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I am working with the DecisionTreeRegressor and trying to understand how well the data fits the model. I calculated both RMSE and coefficient of determination. At a certain depth, coefficient of determination has the value equal to 0.9918744073066561 but the value of RMSE is equal to 75.0025. I cannot understand this. The value of RMSE is quite large but the value of the coefficient of determination is close to 1.0. What does it really mean? Is the model/fit good enough?

from sklearn.tree import DecisionTreeRegressor
from sklearn.ensemble import AdaBoostRegressor
from sklearn.metrics import mean_squared_error


def rmse(y_true, y_pred):
    return math.sqrt(mean_squared_error(y_true, y_pred))


sample_depth = np.linspace(1,40, num = 40, dtype=int)
dt_score_list = []
for index, depth in enumerate(sample_depth):
    boosted_regressor = AdaBoostRegressor(DecisionTreeRegressor(max_depth=depth), random_state=1)
    boosted_regressor.fit(X_train, y_train)
    dt_score_list.append(boosted_regressor.score(X_test, y_test))
    print(boosted_regressor.score(X_test, y_test), rmse(y_test, boosted_regressor.predict(X_test)), depth)
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  • $\begingroup$ RMSE is based entirely on your data, if you have a lot of data you can expect a lot of variation coming from a lot of points (which can be small but it does add up). $\endgroup$ – user2974951 Sep 25 '18 at 13:20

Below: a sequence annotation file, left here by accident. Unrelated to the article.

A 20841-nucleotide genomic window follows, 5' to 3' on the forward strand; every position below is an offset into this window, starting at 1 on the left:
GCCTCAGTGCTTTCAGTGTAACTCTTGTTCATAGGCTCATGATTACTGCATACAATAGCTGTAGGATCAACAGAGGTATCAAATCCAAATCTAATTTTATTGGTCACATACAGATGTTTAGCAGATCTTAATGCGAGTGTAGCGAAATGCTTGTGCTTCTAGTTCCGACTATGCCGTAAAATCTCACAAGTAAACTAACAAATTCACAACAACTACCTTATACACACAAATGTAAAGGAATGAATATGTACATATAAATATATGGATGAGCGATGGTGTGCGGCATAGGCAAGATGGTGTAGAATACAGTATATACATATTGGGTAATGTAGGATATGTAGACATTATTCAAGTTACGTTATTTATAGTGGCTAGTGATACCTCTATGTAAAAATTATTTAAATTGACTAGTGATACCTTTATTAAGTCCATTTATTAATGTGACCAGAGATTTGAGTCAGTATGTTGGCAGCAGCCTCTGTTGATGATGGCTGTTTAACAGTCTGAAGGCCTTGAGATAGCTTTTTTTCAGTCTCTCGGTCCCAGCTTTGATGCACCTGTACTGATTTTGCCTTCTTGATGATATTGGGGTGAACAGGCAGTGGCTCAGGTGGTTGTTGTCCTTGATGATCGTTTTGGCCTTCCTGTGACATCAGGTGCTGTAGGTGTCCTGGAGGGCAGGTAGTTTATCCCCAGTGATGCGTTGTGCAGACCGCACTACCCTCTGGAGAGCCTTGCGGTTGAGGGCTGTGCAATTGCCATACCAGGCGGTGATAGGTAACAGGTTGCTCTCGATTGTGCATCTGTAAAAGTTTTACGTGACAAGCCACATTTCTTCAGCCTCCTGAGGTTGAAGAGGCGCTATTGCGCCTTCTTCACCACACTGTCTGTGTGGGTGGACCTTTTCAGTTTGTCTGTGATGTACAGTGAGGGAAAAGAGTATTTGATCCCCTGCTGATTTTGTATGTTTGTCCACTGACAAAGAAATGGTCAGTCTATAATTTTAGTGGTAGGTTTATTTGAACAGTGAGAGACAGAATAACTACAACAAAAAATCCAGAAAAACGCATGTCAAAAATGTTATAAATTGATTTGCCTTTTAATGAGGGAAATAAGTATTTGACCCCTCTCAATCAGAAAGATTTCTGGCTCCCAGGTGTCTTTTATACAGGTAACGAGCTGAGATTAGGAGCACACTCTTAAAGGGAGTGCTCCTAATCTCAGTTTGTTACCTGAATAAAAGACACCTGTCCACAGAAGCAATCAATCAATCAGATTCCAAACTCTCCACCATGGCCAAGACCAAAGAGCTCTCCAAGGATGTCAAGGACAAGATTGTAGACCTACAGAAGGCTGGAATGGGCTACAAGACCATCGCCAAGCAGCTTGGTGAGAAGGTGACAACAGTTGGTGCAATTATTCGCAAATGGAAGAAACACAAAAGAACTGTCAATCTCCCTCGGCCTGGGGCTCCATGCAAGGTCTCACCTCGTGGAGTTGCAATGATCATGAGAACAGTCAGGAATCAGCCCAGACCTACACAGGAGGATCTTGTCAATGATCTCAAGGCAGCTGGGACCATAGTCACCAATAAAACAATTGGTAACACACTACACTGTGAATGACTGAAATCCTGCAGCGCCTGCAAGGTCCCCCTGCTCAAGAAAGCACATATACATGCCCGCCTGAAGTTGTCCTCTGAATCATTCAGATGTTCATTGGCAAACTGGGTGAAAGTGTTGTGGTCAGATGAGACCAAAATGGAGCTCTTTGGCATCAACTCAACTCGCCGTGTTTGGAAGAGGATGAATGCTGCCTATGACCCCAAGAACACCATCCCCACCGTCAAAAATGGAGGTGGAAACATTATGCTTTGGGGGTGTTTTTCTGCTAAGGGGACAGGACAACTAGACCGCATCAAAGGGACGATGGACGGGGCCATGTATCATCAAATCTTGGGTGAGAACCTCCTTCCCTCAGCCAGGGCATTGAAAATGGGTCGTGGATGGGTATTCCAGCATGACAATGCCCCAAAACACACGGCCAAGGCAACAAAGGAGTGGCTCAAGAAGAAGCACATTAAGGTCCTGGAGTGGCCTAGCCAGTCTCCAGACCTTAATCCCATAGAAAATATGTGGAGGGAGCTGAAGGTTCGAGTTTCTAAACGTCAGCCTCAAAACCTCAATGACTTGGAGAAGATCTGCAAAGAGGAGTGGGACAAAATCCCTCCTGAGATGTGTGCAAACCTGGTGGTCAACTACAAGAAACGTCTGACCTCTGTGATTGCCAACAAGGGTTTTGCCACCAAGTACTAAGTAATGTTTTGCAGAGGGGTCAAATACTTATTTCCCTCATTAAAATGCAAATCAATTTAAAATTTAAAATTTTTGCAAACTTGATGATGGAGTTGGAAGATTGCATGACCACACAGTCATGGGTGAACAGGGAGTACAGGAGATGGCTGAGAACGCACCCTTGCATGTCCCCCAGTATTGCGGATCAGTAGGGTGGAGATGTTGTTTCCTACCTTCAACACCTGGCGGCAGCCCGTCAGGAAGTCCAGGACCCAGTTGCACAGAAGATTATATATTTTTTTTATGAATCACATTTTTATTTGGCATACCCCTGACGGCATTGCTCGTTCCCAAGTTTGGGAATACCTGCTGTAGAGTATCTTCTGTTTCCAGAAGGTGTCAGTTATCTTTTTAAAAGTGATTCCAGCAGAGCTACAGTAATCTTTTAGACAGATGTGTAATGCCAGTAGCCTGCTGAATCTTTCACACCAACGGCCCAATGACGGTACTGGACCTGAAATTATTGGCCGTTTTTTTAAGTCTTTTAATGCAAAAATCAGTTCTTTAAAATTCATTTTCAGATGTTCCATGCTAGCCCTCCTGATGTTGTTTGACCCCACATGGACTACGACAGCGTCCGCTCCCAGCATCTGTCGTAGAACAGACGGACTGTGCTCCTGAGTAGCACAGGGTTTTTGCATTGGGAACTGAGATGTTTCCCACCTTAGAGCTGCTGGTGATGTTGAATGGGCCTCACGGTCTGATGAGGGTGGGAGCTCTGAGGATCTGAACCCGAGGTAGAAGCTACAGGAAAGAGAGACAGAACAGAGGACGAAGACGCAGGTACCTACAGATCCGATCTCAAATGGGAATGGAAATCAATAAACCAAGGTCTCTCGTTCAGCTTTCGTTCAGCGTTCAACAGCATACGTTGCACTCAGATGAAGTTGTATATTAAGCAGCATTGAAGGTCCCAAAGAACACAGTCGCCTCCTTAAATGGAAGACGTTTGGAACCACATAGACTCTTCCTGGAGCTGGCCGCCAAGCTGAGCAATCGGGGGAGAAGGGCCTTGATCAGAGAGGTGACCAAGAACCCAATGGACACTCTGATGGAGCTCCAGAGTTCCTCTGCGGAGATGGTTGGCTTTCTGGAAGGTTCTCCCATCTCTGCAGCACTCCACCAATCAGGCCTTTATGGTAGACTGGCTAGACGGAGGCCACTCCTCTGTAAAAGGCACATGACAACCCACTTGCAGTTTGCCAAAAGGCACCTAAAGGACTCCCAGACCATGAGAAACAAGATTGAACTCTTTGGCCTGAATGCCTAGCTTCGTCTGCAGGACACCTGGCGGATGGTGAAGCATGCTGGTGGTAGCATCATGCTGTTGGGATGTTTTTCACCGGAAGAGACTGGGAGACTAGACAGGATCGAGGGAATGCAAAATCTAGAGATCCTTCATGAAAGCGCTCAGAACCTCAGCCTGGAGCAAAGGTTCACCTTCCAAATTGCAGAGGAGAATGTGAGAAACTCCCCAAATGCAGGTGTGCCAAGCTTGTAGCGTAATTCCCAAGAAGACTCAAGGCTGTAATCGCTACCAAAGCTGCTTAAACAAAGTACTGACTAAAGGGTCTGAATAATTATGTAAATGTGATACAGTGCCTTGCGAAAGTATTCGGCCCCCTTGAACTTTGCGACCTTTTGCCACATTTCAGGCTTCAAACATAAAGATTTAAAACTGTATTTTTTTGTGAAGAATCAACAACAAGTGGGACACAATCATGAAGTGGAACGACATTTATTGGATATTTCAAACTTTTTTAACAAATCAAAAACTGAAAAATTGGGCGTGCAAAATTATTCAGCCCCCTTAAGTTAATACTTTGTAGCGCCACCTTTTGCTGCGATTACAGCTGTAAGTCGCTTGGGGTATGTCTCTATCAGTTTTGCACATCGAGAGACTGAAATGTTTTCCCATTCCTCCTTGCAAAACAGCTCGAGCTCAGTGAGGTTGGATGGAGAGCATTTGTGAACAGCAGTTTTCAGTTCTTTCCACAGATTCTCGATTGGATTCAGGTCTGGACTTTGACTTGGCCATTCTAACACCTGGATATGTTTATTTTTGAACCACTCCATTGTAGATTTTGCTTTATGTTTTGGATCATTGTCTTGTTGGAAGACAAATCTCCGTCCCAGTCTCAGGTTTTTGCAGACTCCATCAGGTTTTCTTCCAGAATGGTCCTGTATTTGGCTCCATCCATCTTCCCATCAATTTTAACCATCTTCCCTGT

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Compared to $R^2$ $RMSE$ is dependent on the variance of values. Even if $R^2$ is close to 1 but the standard deviation is high the value of $RMSE$ will also be high. $$RMSE=\sigma_{y_{true}}\sqrt{1-R^2}$$ where $\sigma$ is a standard deviation

As can be seen from the formula $RMSE$ and $R^2$ have a strict mathematical relationship that shows that $RMSE$ changes according to standard deviation ($\sigma$) and the higher the standard deviation of the true values the higher the value of $RMSE$.

$RMSE$ shows the deviation of the error in units of the values, while $R^2$ shows the share of variance that is explained by the model. You can explain 99% of the variance ($R^2$) but your numbers are in millions of dollars and your error still varies in thousands of dollars ($RMSE$) Whether thousands of dollars is ok for your error or not depends on the case. If you predict profit plus or minus 1000\$ is ok. If you predict revenue then plus or minus 1000\$ could be a difference between a profitable and a non-profitable company.

Proof of the formula:

According to sklearn the formula for $R^2$ is

$$R^2 = 1 - \frac{\sum_i^n(y_{true} - y_{pred})^2}{\sum_i^n(y_{true} - \overline{y}_{true})^2}$$

RMSE is \begin{align} RMSE &= {\sqrt{\frac1n\sum_i^n(y_{true} - y_{pred})^2}} \\RMSE^2 &=\frac1n\sum_i^n(y_{true} - y_{pred})^2 \\\frac{RMSE^2}{\frac1n\sum_i^n(y_{true} - \overline{y}_{true})^2} &=\frac{\frac1n\sum_i^n(y_{true} - y_{pred})^2}{\frac1n\sum_i^n(y_{true} - \overline{y}_{true})^2} \\\frac{RMSE^2}{\frac1n\sum_i^n(y_{true} - \overline{y}_{true})^2} &=\frac{\sum_i^n(y_{true} - y_{pred})^2}{\sum_i^n(y_{true} - \overline{y}_{true})^2} \\1-\frac{RMSE^2}{\frac1n\sum_i^n(y_{true} - \overline{y}_{true})^2} &=1-\frac{\sum_i^n(y_{true} - y_{pred})^2}{\sum_i^n(y_{true} - \overline{y}_{true})^2} \\1-\frac{RMSE^2}{\frac1n\sum_i^n(y_{true} - \overline{y}_{true})^2} &=R^2\\1-\frac{RMSE^2}{\sigma_{y_{true}}^2} &=R^2 \\RMSE&=\sigma_{y_{true}}\sqrt{1-R^2} \end{align}

where $\sigma$ is a standard deviation and $\overline{y}$ is an average

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